Tuesday, July 19, 2011

Kruger National Park - Is it possible?

After seeing the Big Five yesterday in a record time of 5 hours, I was rather pleased with my visit to the Kruger so far. I don't know how much luck one person can have, but today I was hoping to see at least another leopard. But, who is fortunate enough to see three leopards in one visit? There is obviously much more to the Kruger National Park than leopards, and anything I was about to see today would've been good, but a leopard is just so special. There are plenty of animals and birds that are just as beautiful and amazing I guess, but they just never get so much attention as the Big Five does. Anyway, this morning we were heading from Skukuza in a southerly direction. Apparently coming from the ones who know, in the southern part of the park you find even more animals than in the north, with your chances of seeing the Big Five a little better.

After about 4 hours on the road with nothing more than a few Impala and Kudu, it was clear that today was NOT going to be a good day, let alone a Big Five day. We saw one or two rhinoceroses, but far away from the road, and even some lions, but also too far to take good pictures. One thing that is absolutely certain is that the Kruger National Park is not a zoo. You might pay to see animals, but you have absolutely no guarantee that you are going to see the "ones you came for."  Another gentleman in a car mentioned that since yesterday he had only seen two elephants, so I refrained from telling him about my Big Five in an effort not to spoil his day even further. After 5 hours on the road we had breakfast in the bush and headed back in the direction of the Numbi Gate where my brother-in-law was leaving the park to go back to Johannesburg.

We were driving for kilometres with absolutely no game in sight when something amazing happened. Right in front of us, appearing from absolutely nowhere, a cheetah emerged from the grass, walked a couple of meters down the road and then disappeared again on the other side of the road. It didn't take him 60 seconds to appear and disappear. Is this pure luck or what? I hardly had enough time to grab my camera and take a picture. According to the statistics there are about 200 cheetahs and 400 leopards in the park, so seeing a cheetah is probably a bigger event that seeing a leopard, with 50% less chance of course. What is so amazing is that just when you think that your whole day is ruined, then one of the most beautiful animals appear from nowhere and lift your spirits even higher than what is was the previous day.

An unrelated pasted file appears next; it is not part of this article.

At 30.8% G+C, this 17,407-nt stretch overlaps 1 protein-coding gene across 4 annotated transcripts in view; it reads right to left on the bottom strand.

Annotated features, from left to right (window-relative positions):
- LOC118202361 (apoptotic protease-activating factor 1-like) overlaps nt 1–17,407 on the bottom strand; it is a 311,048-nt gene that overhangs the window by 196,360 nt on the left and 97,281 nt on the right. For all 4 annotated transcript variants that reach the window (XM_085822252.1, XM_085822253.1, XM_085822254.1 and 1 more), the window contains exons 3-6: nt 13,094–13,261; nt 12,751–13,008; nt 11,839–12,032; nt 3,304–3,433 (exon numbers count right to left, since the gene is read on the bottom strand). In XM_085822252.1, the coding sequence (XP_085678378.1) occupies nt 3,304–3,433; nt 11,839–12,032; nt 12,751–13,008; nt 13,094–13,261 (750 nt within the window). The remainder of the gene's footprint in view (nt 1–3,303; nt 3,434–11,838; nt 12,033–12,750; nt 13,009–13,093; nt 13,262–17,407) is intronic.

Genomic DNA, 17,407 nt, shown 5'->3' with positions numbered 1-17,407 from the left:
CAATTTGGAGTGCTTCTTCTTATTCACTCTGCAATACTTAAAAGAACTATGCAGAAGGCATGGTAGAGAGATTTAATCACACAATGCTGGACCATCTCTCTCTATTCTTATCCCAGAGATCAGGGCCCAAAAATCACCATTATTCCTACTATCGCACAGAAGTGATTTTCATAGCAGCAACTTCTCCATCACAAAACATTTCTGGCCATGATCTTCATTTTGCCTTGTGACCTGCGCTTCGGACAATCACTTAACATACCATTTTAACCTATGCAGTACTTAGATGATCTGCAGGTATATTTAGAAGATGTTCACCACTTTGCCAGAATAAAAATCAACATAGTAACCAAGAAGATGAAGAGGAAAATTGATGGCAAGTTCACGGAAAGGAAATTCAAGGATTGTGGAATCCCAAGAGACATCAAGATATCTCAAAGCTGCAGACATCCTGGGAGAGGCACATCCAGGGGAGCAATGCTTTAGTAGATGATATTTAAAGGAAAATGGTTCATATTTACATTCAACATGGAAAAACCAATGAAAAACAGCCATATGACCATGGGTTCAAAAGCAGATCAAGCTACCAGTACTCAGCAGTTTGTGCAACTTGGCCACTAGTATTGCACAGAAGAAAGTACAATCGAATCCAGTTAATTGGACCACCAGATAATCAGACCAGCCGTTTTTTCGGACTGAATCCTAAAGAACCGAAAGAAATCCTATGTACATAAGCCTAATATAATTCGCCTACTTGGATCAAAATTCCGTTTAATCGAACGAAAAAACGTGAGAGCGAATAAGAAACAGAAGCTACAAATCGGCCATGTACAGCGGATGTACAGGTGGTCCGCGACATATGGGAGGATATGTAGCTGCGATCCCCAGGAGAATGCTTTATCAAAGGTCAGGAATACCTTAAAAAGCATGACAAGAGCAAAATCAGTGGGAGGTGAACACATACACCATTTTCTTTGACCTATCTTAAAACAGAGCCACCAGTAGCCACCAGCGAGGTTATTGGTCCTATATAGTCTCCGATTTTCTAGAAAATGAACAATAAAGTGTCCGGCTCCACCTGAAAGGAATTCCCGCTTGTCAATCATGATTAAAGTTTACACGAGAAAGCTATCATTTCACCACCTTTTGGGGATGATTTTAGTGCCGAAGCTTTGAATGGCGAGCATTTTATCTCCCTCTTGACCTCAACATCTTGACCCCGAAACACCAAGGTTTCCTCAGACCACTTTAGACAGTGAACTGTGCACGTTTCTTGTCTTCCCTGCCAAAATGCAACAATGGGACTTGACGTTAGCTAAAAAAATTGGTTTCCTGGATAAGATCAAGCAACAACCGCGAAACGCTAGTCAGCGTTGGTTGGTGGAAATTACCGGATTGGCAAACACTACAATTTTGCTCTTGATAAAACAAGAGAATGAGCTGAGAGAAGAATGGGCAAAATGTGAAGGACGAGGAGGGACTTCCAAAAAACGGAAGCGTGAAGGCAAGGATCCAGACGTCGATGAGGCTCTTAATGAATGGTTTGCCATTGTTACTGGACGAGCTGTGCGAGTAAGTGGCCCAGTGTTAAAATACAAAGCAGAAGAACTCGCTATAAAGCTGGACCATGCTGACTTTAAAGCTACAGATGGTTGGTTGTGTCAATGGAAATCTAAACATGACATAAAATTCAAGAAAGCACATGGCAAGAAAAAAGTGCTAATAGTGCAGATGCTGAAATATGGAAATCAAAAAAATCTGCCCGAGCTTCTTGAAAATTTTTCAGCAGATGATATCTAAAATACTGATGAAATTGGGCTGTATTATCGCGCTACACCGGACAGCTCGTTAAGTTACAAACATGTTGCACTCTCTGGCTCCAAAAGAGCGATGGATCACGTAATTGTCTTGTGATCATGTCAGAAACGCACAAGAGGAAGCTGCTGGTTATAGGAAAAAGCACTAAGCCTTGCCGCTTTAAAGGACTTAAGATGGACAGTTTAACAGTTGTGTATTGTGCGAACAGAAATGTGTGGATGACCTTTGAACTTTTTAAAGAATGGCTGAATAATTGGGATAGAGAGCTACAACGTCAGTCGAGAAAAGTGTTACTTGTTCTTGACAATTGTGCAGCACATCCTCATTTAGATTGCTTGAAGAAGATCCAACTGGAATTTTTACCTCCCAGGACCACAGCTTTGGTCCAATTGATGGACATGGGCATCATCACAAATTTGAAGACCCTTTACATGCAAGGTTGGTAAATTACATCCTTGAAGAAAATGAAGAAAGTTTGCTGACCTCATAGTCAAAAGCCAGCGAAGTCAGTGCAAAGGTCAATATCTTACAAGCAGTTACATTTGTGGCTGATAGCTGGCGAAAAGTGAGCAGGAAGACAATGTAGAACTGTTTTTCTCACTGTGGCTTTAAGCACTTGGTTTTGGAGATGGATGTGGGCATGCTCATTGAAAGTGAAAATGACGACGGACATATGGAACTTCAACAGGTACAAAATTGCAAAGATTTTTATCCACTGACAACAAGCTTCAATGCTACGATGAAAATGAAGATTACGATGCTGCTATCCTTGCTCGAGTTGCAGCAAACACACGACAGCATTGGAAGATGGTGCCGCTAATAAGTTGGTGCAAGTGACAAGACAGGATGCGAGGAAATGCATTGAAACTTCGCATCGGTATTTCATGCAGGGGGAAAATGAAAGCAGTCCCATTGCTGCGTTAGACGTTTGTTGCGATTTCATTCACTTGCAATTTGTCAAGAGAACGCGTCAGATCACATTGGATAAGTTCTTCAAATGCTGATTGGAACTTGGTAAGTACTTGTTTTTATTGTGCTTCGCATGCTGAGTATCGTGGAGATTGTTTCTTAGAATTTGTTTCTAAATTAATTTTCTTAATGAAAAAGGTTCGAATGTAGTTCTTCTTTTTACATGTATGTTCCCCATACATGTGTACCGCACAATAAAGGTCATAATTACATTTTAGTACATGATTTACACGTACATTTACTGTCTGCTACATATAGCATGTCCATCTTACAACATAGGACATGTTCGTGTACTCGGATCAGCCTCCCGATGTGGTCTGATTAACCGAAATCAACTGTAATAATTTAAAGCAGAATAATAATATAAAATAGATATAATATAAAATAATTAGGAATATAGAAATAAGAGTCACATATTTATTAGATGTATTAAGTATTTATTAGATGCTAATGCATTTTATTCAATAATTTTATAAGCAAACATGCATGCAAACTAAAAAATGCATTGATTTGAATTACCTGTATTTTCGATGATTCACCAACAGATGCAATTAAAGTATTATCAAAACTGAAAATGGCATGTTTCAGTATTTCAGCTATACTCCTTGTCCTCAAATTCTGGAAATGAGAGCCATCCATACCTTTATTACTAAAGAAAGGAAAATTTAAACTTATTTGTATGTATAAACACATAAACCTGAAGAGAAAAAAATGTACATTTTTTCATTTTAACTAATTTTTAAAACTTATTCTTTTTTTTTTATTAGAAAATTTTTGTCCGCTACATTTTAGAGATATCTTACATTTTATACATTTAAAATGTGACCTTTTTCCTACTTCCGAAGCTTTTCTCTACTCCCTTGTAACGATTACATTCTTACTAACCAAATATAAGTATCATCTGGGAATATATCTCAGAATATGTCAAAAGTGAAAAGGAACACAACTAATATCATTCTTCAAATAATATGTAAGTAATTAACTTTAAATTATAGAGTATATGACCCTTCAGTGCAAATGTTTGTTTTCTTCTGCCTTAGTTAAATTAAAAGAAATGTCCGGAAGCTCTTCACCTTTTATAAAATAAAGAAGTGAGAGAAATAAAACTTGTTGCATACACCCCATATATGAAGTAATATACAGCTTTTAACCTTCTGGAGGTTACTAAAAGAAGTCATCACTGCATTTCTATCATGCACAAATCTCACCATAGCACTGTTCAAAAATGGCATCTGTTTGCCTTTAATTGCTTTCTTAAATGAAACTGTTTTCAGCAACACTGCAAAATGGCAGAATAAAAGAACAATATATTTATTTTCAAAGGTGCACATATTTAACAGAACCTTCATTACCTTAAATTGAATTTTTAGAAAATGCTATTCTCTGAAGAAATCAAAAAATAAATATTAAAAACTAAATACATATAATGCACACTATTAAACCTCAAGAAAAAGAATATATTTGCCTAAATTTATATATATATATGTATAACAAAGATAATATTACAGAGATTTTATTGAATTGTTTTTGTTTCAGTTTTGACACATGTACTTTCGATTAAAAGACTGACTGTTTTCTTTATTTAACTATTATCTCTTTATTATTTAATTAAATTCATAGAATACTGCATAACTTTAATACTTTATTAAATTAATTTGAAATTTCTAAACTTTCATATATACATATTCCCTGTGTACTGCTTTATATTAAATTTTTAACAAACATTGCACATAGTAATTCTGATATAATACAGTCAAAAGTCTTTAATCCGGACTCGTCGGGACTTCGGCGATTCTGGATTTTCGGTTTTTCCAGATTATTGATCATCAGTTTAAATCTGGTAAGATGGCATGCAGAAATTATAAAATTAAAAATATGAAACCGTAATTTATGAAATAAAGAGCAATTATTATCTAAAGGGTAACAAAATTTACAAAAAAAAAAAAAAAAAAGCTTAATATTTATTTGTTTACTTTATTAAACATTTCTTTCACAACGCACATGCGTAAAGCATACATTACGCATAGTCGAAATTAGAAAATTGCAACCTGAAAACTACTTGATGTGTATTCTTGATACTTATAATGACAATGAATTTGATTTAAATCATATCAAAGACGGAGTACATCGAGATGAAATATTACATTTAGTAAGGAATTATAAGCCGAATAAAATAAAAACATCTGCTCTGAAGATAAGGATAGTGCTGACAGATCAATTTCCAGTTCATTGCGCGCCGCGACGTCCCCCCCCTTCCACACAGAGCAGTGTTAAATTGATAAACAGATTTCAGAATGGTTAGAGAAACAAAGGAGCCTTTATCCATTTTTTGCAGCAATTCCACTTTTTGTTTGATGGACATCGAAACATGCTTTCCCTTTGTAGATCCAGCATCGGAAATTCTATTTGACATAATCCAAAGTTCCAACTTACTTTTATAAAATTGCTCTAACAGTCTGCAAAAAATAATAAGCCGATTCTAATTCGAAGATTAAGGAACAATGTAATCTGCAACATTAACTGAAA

After my BIL said his goodbyes at Numbi Gate, we headed back to Skukuza camp. We took one or two dirt roads which were just as "dead" as the roads from the morning. Except for the cheetah incident of course. We saw more rhinoceros, elephants and lions, along with some other animals and birds of which I have no clue what their English names are. Eventually we started feeling better, but none of the animals we saw were as close as the ones from the previous two days, so I didn't even bother to take pictures. At around 3pm my son got a  bit agitated after spending a second full day in the car and we took him back to the camp.

My father-in-law felt that with still 90 minutes to go before the gates close, there was still enough time to go search for more animals. I joined him and we did a small circle route aiming to be back in the camp just before 5:30 when the gate closes. The sun was already starting to set and even though we weren't expecting to see much, we were quite amazed by what one still could see in such a short time; a couple of elephants from very close-up, baboons, Kudu, Impala, Waterbuck, Warthogs....and yes, we even saw more lions. On our way back, 3 kilometres from the gate and 7 minutes before it closes, something weird and wonderful happened. Another leopard was lying on the side of the road, hidden behind a thorn bush. It was just unbelievable. Not only did I manage to see three cheetahs in three days, but also three leopards. I tried to take a picture but my zoom lens made it very difficult as it was focusing on the grass and thorn bush branches instead of on the leopard. I realized that I still have to work on my manual focusing skills, but there was no time to start working on that now as the gate was about to close and we had to get there as soon as possible. I managed to get proof at least.

When we entered the camp I mentioned to my FIL that I had nearly seen the Big Five again today. All that was missing was the Buffalo. Strangely enough we didn't see any Buffalo today. It just shows you that you can visit the park and not even see one of the most common animals. Anyway, still chuffed with ourselves, we stopped at the bungalow where my wife and my son was just returning from a walk alongside to the river. Obviously interested in what we have seen, we told her about the leopard. Pretending also to be interested in what she had seen at the river I asked her the same question. "Oh, just some Buffalo", she replied. Needless to say I left everything in the car and ran down to the river just in time to see the last Buffalo disappearing into the grass on the other side of the river. The Big Five two days in a row! What a privilege. 

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